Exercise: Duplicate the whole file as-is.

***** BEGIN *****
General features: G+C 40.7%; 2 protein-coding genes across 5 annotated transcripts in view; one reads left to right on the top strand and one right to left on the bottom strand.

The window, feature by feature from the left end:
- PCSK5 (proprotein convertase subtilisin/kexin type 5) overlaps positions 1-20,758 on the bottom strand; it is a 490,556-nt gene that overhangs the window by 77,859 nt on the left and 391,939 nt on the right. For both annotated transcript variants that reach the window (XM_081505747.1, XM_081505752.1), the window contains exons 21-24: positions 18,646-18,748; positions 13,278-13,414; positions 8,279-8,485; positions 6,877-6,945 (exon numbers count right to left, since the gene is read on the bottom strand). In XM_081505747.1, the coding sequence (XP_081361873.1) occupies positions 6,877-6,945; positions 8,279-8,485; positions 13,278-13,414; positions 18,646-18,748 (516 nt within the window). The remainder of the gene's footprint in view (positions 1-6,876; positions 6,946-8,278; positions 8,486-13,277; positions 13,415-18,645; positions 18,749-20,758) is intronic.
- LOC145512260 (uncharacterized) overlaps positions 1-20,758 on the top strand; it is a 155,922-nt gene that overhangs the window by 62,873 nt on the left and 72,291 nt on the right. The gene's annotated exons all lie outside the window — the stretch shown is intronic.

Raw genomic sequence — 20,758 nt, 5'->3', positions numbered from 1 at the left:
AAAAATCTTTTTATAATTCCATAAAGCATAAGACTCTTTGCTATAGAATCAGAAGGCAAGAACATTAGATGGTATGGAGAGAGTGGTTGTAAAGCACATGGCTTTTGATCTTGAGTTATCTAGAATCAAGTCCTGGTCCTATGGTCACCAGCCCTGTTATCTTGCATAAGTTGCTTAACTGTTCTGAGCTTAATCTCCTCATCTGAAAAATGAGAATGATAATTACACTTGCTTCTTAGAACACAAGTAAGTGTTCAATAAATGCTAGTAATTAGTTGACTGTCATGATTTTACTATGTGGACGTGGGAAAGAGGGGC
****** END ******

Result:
General features: G+C 40.7%; 2 protein-coding genes across 5 annotated transcripts in view; one reads left to right on the top strand and one right to left on the bottom strand.

The window, feature by feature from the left end:
- PCSK5 (proprotein convertase subtilisin/kexin type 5) overlaps positions 1-20,758 on the bottom strand; it is a 490,556-nt gene that overhangs the window by 77,859 nt on the left and 391,939 nt on the right. For both annotated transcript variants that reach the window (XM_081505747.1, XM_081505752.1), the window contains exons 21-24: positions 18,646-18,748; positions 13,278-13,414; positions 8,279-8,485; positions 6,877-6,945 (exon numbers count right to left, since the gene is read on the bottom strand). In XM_081505747.1, the coding sequence (XP_081361873.1) occupies positions 6,877-6,945; positions 8,279-8,485; positions 13,278-13,414; positions 18,646-18,748 (516 nt within the window). The remainder of the gene's footprint in view (positions 1-6,876; positions 6,946-8,278; positions 8,486-13,277; positions 13,415-18,645; positions 18,749-20,758) is intronic.
- LOC145512260 (uncharacterized) overlaps positions 1-20,758 on the top strand; it is a 155,922-nt gene that overhangs the window by 62,873 nt on the left and 72,291 nt on the right. The gene's annotated exons all lie outside the window — the stretch shown is intronic.

Raw genomic sequence — 20,758 nt, 5'->3', positions numbered from 1 at the left:
AAAAATCTTTTTATAATTCCATAAAGCATAAGACTCTTTGCTATAGAATCAGAAGGCAAGAACATTAGATGGTATGGAGAGAGTGGTTGTAAAGCACATGGCTTTTGATCTTGAGTTATCTAGAATCAAGTCCTGGTCCTATGGTCACCAGCCCTGTTATCTTGCATAAGTTGCTTAACTGTTCTGAGCTTAATCTCCTCATCTGAAAAATGAGAATGATAATTACACTTGCTTCTTAGAACACAAGTAAGTGTTCAATAAATGCTAGTAATTAGTTGACTGTCATGATTTTACTATGTGGACGTGGGAAAGAGGGGC